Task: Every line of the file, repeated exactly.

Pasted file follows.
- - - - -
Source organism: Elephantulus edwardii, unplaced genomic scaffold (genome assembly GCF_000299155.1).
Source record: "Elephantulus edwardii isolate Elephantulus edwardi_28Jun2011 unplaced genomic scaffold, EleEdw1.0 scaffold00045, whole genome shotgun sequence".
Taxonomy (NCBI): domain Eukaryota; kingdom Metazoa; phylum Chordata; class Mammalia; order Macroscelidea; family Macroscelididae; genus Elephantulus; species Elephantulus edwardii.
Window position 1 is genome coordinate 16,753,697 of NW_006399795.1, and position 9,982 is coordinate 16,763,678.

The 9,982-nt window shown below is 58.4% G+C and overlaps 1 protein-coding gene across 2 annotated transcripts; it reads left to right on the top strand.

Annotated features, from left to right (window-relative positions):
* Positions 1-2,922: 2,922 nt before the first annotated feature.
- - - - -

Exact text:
Source organism: Elephantulus edwardii, unplaced genomic scaffold (genome assembly GCF_000299155.1).
Source record: "Elephantulus edwardii isolate Elephantulus edwardi_28Jun2011 unplaced genomic scaffold, EleEdw1.0 scaffold00045, whole genome shotgun sequence".
Taxonomy (NCBI): domain Eukaryota; kingdom Metazoa; phylum Chordata; class Mammalia; order Macroscelidea; family Macroscelididae; genus Elephantulus; species Elephantulus edwardii.
Window position 1 is genome coordinate 16,753,697 of NW_006399795.1, and position 9,982 is coordinate 16,763,678.

The 9,982-nt window shown below is 58.4% G+C and overlaps 1 protein-coding gene across 2 annotated transcripts; it reads left to right on the top strand.

Annotated features, from left to right (window-relative positions):
* Positions 1-2,922: 2,922 nt before the first annotated feature.